I have pursued this argument in various ways in the past. It is based on known human errors and mischief in the compilation of the Books of the bible. My commentary on this is also in the series that I have referenced above, with the link below. I do have a historical proof, featuring the transcribers of the original codices of the “Fifty Books of Constantine.” Constantine’s transcribers did confess that the translation from the original Greek codices to other languages could not possibly be perfect. The reason is cross-linguistic ambiguities and errors. Pope Francis recently agreed with me on this matter of errors in the bible, through some comments. This has come several years after I established my position. For instance, the pope disagrees with a line in “Our Lord’s Prayer,” which says, “Do not lead us into temptation.” Neither the pope, nor I claim that God’s words are not true; that would be blasphemy indeed! What we say is that human errors and mischief happened in the process of transcribing Gods words from the original codices.

But let’s even assume that the purported command of God to Moses to avoid divination is correct as I pursue my argument differently. Changes must continue to happen in our evolving world. I have quoted verses 23 to 25 of Leviticus above for this reason. I put it to you that the same Christians who argue against divination based on Leviticus are selective in what contents of the bible to obey. Umm huh, they do! Otherwise, show me a contemporary Christian who has ever obeyed Leviticus chapter 19, verse 23! How many of us acquire a piece of land today and allow the edible fruits in the trees thereon to go to waste for four years before consuming them. We don’t ever remember Leviticus 19:23 when we eat our fruits on our new land. This is just one example of convenient selective application of the contents of the bible by Christians. We conveniently justify or overlook the contents that suit us, and we condemn others in our holier-than-thou mode.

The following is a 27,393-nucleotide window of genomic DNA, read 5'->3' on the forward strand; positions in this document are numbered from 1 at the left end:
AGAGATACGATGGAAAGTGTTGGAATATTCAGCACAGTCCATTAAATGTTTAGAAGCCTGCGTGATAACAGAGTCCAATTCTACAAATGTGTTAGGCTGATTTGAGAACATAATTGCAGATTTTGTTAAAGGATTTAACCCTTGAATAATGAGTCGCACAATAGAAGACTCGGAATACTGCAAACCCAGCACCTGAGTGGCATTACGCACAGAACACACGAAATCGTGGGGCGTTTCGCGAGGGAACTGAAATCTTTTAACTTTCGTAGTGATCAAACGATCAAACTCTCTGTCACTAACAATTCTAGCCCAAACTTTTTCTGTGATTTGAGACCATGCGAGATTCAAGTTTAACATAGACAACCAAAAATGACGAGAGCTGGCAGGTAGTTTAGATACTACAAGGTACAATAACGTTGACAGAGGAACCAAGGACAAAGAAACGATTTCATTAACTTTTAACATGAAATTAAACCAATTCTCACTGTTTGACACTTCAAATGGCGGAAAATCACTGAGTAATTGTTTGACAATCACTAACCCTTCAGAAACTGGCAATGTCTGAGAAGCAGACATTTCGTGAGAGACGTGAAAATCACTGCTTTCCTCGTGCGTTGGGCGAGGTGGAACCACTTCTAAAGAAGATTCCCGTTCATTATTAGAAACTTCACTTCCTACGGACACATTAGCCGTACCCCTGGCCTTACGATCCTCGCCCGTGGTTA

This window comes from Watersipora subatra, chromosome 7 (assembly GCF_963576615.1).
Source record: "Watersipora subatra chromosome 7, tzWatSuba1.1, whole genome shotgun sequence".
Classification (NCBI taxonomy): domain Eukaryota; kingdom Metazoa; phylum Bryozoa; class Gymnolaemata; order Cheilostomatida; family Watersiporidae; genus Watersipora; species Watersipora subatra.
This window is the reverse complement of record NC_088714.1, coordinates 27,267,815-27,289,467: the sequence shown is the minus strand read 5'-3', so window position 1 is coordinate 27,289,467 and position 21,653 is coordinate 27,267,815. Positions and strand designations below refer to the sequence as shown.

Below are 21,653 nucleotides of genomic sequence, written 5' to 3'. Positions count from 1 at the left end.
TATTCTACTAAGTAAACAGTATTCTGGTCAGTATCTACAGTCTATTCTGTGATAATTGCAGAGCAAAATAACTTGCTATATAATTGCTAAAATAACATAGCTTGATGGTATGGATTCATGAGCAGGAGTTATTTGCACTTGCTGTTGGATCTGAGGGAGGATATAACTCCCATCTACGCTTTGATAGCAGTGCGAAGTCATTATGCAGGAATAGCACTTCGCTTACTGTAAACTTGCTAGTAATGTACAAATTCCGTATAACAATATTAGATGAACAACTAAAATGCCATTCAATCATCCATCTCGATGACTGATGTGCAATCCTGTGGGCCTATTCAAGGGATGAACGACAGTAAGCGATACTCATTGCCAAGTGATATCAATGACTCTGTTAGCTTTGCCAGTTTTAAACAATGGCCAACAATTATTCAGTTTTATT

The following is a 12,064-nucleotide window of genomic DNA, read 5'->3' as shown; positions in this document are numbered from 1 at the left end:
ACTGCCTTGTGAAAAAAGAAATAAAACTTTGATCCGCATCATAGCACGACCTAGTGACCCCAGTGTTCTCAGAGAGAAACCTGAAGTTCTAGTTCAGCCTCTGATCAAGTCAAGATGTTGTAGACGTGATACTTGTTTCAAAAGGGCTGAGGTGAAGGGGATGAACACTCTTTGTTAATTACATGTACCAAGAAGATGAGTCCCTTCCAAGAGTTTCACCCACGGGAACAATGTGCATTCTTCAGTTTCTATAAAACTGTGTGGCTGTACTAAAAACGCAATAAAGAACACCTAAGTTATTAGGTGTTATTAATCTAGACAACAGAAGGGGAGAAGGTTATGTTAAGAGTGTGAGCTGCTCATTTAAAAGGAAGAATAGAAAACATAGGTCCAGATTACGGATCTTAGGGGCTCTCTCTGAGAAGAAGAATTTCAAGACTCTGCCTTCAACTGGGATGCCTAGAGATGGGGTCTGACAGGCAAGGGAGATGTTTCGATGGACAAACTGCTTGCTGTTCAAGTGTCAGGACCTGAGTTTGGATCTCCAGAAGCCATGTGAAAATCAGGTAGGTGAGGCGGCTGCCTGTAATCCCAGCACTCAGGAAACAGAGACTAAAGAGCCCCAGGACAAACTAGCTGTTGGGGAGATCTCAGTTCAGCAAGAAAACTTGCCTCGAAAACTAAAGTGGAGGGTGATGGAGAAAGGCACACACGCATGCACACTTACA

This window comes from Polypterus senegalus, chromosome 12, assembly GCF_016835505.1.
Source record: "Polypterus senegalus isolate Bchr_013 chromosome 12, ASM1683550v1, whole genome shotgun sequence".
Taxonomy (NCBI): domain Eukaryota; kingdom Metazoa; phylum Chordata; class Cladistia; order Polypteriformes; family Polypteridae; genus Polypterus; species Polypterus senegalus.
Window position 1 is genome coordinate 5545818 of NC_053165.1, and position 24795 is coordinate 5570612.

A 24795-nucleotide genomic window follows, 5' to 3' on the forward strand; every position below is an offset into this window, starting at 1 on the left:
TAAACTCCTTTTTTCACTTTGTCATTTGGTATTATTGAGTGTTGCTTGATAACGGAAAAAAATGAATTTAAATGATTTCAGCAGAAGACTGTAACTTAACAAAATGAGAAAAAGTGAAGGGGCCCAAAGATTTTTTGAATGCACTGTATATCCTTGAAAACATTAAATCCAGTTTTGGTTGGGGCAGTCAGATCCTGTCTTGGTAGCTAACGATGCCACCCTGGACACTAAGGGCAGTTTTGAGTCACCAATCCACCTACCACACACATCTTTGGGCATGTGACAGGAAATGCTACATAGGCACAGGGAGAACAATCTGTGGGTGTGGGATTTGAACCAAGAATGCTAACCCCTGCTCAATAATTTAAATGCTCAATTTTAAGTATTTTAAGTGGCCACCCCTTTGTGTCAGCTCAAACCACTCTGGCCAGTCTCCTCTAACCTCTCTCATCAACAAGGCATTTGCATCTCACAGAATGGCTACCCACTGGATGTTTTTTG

My point is that we no longer follow verse 23 of Leviticus because the time and the circumstances for the command have changed. This does not in any way suggest that I am challenging the commands of God. I am only being philosophical enough to say that He gave the commands according to the circumstances of the given time. Addressing the various circumstances is a matter for another discourse. Meanwhile, I maintain that Christians should unshackle their minds from the mentality of sacrosanct doctrines and beliefs. Some of the tenets that were passed down to us from thousands of years ago may not be correct. Furthermore, some that were correct those thousands of years ago may no longer be correct today. Changes in circumstances and changes in time and culture often demand changes in belief system!

Besides, Christians do believe in God and Christ, and we also admit that smaller gods exist in the forms of angels and saints who do good. So, I always ask; what is so difficult to accept that there are angels and saints who are African? Why can’t we accept that they intercede for Africans, just as Mary the mother of Jesus intercedes for the Catholics, huh, huh, huh???

Here is the promised link to the series on the legitimacy of the African religions. This is to edition 5 which contains what was referenced.  But it links you to edition 1, to start from the beginning of the series:

https://nobullshiting.com/on-the-legitimacy-of-the-african-traditional-religions-5/